Also (I don't know who GB is) but GB says "you can do any shape pattern you like" which might be fine in the open air over the ocean in a military setting but ashore, say coming into a civilian US airport, the FAA isn't going to want you to do any shape pattern you like when they tell you to do a hold.

 

 

v6,

boNes

 

GB is or was Hornet pilot participating on this forum.

 

Keep in mind that rule of thumbs mentioned are not so precise at speeds Hornet and Tomcat are holding.

 

FAA recommends turns up to 30 degrees, ICAO to 25 degrees, so you would fly that value. Additionally, they do not care what you do as long as you maintain altitude and stay inside protected area. Standard racetrack pattern and standard entries are recommended though, and they are considered a good airmanship.


Edited by =4c=Nikola

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OK, I

ll check it out, thanks. BUt the Tomcat doesn't have an EADI so what then?

 

 

Also (I don't know who GB is) but GB says "you can do any shape pattern you like" which might be fine in the open air over the ocean in a military setting but ashore, say coming into a civilian US airport, the FAA isn't going to want you to do any shape pattern you like when they tell you to do a hold.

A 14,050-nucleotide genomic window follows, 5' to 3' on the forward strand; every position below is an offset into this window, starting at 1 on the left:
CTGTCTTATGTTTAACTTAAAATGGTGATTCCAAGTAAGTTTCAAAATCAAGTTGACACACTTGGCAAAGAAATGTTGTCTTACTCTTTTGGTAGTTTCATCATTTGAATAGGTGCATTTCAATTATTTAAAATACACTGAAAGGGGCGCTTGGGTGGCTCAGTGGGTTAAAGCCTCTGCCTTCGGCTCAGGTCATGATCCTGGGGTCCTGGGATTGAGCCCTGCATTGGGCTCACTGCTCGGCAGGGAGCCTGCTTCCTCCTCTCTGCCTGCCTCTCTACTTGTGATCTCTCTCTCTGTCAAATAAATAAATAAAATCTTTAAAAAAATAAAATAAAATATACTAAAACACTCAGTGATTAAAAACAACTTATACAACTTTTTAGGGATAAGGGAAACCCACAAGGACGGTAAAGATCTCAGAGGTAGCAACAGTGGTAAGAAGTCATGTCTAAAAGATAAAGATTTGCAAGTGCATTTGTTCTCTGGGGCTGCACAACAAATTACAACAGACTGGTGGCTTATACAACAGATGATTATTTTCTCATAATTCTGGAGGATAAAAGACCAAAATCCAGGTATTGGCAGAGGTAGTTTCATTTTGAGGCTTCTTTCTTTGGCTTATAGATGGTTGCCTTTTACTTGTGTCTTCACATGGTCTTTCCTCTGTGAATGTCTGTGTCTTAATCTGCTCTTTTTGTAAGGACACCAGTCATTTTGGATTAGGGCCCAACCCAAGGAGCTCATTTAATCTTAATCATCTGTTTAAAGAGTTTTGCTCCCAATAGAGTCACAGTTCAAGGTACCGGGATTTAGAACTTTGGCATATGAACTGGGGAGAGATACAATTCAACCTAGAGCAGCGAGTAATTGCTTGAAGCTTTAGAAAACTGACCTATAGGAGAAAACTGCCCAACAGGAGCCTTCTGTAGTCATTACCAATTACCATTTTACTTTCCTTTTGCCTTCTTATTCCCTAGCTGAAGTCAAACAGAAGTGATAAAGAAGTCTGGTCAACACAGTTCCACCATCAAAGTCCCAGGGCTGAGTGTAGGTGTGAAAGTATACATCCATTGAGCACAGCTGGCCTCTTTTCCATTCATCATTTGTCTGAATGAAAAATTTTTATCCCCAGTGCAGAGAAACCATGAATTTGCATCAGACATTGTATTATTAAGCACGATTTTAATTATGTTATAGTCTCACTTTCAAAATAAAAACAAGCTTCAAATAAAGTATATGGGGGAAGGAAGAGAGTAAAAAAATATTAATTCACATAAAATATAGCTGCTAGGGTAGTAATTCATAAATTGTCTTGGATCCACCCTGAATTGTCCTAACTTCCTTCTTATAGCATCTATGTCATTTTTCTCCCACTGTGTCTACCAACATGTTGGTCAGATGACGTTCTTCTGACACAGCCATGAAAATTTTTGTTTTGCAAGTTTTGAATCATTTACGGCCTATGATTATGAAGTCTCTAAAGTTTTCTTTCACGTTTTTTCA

v6,

boNes

 

Then why did you ask this in the supercarrier forum? Expect to get carrier related answers here. And here's turn indicator in the 14.

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Rate of the turn indicator in the Hornet is either on the EADI page, or below the mechanical standby attitude indicator.

 

I've been curious about this though: in the civilian world, what we call a "two minute turn" is a turn that takes 2 minutes for one complete 360 degree circle; thus, a 180 degree turn takes one minute.